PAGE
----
France's Interior Minister Gerald Darmanin put himself in the front line of defending the actions of Paris police at the Champions League final, remaining impervious to criticism not just from the UK but also reportedly President Emmanuel Macron.
Darmanin, a 39-year-old ambitious right-winger has blamed the chaos that marred Saturday's final in Paris between Liverpool and Real Madrid on English fans who he said arrived at the venue in their thousands without tickets or with fake passes.
He defended the police during an inquisition before a French Senate committee on Wednesday, while acknowledging the situation could have been handled better and apologising for the "disproportionate" use of tear gas.
Thousands of fans were unable to access the match on Saturday despite having genuine tickets, in scenes of mayhem that saw the French police use tear gas at close range even against children.
The chaos sparked anger in Britain, a political uproar in France a fortnight ahead of legislative elections, and raised questions about the capability of the French capital to host the Olympics in 2024.
Far-right leader Marine Le Pen called on Darmanin to resign while left-wing daily Liberation depicted him as the serial liar Pinocchio on its front page.
But Darmanin happily put himself in the firing line, insisting in front of the Senate committee that some 35,000 Liverpool fans had shown up at the Stade de France without tickets or with fake ones that had in some cases been reproduced hundreds of times.
Tensions with Britain are nothing new to the minister, who has repeatedly sparred with British counterpart Priti Patel over the crossings across the English Channel made by migrants.
"A tentative start of a mea culpa. But no real change in substance... Darmanin did not shift," said the Le Monde daily after the hearing.
- 'Full support'? -
Government spokeswoman Olivia Gregoire said on Wednesday that Darmanin enjoyed the "full support" of Macron. But French press reports have suggested that the president was privately furious over the damage to France's image.
The Canard Enchaine satirical weekly said that Macron had told Darmanin that what happened was a "heavy blow for France".
Another source close to Macron told Le Monde: "When we screw up we need to say that we have screwed up."
But the criticism has been water off a duck's back for Darmanin, who survived last month's reshuffle and makes no secret of the importance he attaches to good relations with police.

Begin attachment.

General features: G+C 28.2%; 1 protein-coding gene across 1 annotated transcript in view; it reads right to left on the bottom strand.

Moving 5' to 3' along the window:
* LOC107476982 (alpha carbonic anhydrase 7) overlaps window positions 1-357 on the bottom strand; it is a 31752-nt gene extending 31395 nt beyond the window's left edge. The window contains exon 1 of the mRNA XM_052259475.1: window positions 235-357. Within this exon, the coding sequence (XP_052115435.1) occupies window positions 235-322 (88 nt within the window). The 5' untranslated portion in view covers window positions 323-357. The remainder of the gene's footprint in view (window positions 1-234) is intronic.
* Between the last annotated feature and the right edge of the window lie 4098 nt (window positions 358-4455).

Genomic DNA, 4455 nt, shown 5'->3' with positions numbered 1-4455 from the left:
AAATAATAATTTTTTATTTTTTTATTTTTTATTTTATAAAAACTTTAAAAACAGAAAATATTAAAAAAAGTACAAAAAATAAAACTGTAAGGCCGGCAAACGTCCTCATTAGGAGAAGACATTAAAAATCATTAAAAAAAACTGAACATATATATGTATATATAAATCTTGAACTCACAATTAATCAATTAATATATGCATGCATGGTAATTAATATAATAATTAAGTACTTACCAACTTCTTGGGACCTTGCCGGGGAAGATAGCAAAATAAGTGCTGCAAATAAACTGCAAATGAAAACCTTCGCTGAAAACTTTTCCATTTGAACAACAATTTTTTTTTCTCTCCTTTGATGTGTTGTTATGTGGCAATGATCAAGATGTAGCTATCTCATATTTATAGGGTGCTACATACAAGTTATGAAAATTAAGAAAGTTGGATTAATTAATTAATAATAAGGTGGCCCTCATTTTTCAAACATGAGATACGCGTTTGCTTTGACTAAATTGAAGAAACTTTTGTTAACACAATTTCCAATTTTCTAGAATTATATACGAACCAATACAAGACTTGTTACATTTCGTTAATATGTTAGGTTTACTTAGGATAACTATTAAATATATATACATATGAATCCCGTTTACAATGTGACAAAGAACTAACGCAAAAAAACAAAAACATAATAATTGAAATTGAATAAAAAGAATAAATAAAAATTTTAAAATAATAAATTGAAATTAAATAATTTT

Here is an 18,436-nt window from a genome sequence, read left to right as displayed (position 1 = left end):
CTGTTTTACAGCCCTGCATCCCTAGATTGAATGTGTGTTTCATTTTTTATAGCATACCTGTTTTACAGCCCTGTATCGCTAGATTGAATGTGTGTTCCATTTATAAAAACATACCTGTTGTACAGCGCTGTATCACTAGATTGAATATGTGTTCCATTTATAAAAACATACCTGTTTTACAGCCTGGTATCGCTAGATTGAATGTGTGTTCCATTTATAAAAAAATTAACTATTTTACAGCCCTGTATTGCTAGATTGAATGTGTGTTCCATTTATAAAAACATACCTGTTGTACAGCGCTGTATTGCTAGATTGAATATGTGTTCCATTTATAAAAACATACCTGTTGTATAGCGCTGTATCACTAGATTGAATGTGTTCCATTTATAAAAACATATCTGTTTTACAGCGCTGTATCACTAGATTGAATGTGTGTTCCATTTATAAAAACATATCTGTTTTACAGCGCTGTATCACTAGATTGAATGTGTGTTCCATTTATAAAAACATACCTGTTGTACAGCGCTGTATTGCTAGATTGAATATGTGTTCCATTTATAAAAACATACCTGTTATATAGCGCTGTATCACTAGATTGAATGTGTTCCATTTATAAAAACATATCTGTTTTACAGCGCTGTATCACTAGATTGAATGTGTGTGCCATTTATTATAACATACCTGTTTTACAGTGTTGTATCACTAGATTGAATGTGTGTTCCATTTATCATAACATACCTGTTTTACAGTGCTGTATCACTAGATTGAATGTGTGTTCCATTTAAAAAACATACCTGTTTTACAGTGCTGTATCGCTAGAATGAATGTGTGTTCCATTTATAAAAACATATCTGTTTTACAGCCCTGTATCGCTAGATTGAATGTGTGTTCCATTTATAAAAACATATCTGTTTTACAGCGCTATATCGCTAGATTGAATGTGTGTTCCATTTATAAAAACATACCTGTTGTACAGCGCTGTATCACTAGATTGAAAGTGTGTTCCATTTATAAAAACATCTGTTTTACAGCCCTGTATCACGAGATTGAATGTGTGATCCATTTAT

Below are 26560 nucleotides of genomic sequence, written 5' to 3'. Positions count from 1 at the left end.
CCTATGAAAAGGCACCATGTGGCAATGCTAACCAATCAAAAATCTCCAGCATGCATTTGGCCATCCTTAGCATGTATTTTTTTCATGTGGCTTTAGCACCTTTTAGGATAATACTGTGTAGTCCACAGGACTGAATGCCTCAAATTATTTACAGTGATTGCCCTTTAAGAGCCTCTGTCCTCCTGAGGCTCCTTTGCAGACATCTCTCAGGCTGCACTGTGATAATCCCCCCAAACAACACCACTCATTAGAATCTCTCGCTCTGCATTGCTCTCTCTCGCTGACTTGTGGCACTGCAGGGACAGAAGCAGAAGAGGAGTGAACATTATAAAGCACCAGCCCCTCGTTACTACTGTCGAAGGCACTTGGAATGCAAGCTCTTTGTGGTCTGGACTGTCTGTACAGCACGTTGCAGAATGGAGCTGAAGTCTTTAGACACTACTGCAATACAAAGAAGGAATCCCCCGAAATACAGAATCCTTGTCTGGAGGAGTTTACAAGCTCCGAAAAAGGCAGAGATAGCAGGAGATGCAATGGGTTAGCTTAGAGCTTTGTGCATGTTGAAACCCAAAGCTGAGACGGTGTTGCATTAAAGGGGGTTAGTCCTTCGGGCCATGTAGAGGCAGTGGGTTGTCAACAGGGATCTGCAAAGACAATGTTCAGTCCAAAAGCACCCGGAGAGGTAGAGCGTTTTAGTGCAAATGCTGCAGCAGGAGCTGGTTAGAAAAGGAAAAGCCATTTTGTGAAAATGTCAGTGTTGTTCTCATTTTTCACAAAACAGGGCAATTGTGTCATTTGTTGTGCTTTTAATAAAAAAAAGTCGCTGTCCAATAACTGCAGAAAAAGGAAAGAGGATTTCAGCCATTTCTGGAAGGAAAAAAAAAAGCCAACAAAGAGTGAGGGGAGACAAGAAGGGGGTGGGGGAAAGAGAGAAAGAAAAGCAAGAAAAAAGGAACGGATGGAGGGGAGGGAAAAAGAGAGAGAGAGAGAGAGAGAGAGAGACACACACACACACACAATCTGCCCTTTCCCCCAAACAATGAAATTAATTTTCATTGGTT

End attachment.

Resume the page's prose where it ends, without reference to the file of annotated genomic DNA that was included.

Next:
At a press conference at the sports ministry on Monday to discuss the fiasco, Darmanin determinedly took the lead in answering questions over new Sports Minister Amelie Oudea-Castera who had handled an earlier radio interview with aplomb.
He became France's youngest interior minister when appointed by Macron in 2020, taking on a post that once helped propel his one time mentor Nicolas Sarkozy to the presidency.
The son of a bar owner and a mother who worked as a cleaner at France's central bank, Darmanin cut his political teeth in Sarkozy's 2007-2012 administration and joined Macron's centrist government when the former investment banker won the presidency in 2017.
His rapid rise was shadowed by a complaint filed in 2017 from a woman, Sophie Patterson-Spatz, who alleged he raped her in 2009 after she sought his help to have a criminal record expunged.
However Darmanin has denied any wrongdoing and prosecutors in January asked for the case to be dropped.
- 'Great confidence' -
Darmanin's articulate and smooth manner have marked him out as a strong media performer, a gift not universally shared among the young politicians Macron promoted in 2017.
It was Darmanin who the Elysee chose to represent the government in a fractious TV debate before April's presidential election against Jordan Bardella, Le Pen's de-facto number two and rising star of the far right.
But his intransigence has caused discomfort within France, where some accuse him of prioritising the projection of a simple message over acknowledging the truth.
Darmanin recited figures about the final supplied by Paris police chief Didier Lallement without checking them, said a police source, who asked not to be named, "And now he looks like an idiot."
An MP from the ruling party, also speaking on condition of anonymity, said his confidence recalled that of Sarkozy who has rarely been fazed by criticism or setbacks.
"But it is when he is in this phase of having great confidence that he runs the most risks," said the MP.